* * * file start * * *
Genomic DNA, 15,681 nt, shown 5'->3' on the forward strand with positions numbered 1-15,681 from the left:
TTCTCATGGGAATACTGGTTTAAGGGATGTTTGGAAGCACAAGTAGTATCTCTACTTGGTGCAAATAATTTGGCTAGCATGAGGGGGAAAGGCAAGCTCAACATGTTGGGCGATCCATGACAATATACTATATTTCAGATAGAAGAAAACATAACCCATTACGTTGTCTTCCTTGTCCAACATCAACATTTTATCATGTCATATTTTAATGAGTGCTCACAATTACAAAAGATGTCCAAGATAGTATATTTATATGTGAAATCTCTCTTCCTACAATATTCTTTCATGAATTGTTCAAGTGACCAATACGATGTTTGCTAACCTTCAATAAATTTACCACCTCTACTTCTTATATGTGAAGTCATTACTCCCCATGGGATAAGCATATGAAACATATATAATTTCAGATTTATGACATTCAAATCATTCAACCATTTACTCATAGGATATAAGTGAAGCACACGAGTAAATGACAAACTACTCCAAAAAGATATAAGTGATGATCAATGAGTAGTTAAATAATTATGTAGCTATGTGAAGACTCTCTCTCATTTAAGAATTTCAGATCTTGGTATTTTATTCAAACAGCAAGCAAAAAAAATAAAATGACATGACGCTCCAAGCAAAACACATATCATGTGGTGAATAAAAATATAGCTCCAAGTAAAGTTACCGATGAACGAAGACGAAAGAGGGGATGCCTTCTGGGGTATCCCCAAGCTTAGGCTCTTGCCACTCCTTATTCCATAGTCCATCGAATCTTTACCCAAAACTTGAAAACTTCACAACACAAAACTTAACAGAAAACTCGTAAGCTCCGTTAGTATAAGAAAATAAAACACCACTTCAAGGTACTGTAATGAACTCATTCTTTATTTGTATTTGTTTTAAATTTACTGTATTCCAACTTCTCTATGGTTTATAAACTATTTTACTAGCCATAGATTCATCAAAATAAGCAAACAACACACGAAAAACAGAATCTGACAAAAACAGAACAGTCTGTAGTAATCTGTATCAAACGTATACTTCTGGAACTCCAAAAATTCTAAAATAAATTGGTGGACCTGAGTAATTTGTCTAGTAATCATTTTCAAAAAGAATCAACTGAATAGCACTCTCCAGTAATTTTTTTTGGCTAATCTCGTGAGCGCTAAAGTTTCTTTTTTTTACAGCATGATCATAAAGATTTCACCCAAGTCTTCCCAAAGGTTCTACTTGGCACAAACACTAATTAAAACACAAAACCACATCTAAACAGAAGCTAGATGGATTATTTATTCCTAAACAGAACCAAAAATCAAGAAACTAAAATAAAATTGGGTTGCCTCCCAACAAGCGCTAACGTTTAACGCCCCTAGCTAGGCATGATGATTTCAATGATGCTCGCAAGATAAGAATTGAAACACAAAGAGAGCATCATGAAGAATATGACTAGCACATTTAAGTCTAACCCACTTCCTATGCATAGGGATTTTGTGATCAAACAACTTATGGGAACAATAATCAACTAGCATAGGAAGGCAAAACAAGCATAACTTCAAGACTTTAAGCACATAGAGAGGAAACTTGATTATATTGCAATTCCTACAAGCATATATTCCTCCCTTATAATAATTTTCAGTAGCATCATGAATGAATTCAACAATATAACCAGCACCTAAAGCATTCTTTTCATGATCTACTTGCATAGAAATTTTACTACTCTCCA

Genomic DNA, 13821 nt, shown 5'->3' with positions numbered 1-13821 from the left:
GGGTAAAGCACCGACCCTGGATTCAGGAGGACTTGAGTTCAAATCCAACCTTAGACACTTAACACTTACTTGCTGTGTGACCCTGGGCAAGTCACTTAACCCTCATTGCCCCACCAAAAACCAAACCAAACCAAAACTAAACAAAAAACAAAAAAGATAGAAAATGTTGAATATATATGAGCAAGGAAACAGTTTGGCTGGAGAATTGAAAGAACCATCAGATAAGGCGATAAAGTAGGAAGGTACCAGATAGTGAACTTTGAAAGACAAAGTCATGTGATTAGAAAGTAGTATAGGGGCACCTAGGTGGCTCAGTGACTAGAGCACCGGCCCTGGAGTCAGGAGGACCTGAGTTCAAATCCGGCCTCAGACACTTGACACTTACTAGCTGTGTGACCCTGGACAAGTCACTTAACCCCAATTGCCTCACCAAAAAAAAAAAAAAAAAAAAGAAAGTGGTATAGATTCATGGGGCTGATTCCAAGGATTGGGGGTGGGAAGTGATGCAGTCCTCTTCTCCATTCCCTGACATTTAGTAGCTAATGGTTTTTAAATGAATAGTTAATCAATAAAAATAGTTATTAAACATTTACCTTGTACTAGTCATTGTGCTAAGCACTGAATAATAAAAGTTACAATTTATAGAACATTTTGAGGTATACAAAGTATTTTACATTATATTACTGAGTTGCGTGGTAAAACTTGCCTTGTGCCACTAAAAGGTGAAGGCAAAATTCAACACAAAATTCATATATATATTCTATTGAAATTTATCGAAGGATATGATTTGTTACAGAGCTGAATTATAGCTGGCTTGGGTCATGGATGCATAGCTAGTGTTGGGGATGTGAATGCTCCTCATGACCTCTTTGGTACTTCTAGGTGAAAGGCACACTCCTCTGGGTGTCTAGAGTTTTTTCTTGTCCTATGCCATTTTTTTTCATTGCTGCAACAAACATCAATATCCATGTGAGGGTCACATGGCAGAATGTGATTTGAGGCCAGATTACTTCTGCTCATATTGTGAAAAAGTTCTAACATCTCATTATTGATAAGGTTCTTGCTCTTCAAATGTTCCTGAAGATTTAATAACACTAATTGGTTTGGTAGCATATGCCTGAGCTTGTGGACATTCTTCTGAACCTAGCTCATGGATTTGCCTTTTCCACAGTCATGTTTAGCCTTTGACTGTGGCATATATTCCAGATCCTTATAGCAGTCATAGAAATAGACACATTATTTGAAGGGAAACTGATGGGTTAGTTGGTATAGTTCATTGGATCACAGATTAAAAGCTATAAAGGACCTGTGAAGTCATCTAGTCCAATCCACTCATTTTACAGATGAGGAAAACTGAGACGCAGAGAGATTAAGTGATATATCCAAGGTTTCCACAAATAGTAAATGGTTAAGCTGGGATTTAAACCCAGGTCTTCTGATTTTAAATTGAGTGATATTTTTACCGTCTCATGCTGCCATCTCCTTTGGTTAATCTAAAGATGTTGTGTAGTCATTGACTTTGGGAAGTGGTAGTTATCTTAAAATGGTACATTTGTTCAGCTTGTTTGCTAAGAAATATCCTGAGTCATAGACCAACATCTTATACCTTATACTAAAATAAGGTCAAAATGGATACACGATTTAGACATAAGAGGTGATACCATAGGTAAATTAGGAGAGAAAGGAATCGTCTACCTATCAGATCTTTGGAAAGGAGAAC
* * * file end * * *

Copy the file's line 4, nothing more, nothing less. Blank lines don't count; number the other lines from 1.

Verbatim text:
GGGTAAAGCACCGACCCTGGATTCAGGAGGACTTGAGTTCAAATCCAACCTTAGACACTTAACACTTACTTGCTGTGTGACCCTGGGCAAGTCACTTAACCCTCATTGCCCCACCAAAAACCAAACCAAACCAAAACTAAACAAAAAACAAAAAAGATAGAAAATGTTGAATATATATGAGCAAGGAAACAGTTTGGCTGGAGAATTGAAAGAACCATCAGATAAGGCGATAAAGTAGGAAGGTACCAGATAGTGAACTTTGAAAGACAAAGTCATGTGATTAGAAAGTAGTATAGGGGCACCTAGGTGGCTCAGTGACTAGAGCACCGGCCCTGGAGTCAGGAGGACCTGAGTTCAAATCCGGCCTCAGACACTTGACACTTACTAGCTGTGTGACCCTGGACAAGTCACTTAACCCCAATTGCCTCACCAAAAAAAAAAAAAAAAAAAAGAAAGTGGTATAGATTCATGGGGCTGATTCCAAGGATTGGGGGTGGGAAGTGATGCAGTCCTCTTCTCCATTCCCTGACATTTAGTAGCTAATGGTTTTTAAATGAATAGTTAATCAATAAAAATAGTTATTAAACATTTACCTTGTACTAGTCATTGTGCTAAGCACTGAATAATAAAAGTTACAATTTATAGAACATTTTGAGGTATACAAAGTATTTTACATTATATTACTGAGTTGCGTGGTAAAACTTGCCTTGTGCCACTAAAAGGTGAAGGCAAAATTCAACACAAAATTCATATATATATTCTATTGAAATTTATCGAAGGATATGATTTGTTACAGAGCTGAATTATAGCTGGCTTGGGTCATGGATGCATAGCTAGTGTTGGGGATGTGAATGCTCCTCATGACCTCTTTGGTACTTCTAGGTGAAAGGCACACTCCTCTGGGTGTCTAGAGTTTTTTCTTGTCCTATGCCATTTTTTTTCATTGCTGCAACAAACATCAATATCCATGTGAGGGTCACATGGCAGAATGTGATTTGAGGCCAGATTACTTCTGCTCATATTGTGAAAAAGTTCTAACATCTCATTATTGATAAGGTTCTTGCTCTTCAAATGTTCCTGAAGATTTAATAACACTAATTGGTTTGGTAGCATATGCCTGAGCTTGTGGACATTCTTCTGAACCTAGCTCATGGATTTGCCTTTTCCACAGTCATGTTTAGCCTTTGACTGTGGCATATATTCCAGATCCTTATAGCAGTCATAGAAATAGACACATTATTTGAAGGGAAACTGATGGGTTAGTTGGTATAGTTCATTGGATCACAGATTAAAAGCTATAAAGGACCTGTGAAGTCATCTAGTCCAATCCACTCATTTTACAGATGAGGAAAACTGAGACGCAGAGAGATTAAGTGATATATCCAAGGTTTCCACAAATAGTAAATGGTTAAGCTGGGATTTAAACCCAGGTCTTCTGATTTTAAATTGAGTGATATTTTTACCGTCTCATGCTGCCATCTCCTTTGGTTAATCTAAAGATGTTGTGTAGTCATTGACTTTGGGAAGTGGTAGTTATCTTAAAATGGTACATTTGTTCAGCTTGTTTGCTAAGAAATATCCTGAGTCATAGACCAACATCTTATACCTTATACTAAAATAAGGTCAAAATGGATACACGATTTAGACATAAGAGGTGATACCATAGGTAAATTAGGAGAGAAAGGAATCGTCTACCTATCAGATCTTTGGAAAGGAGAAC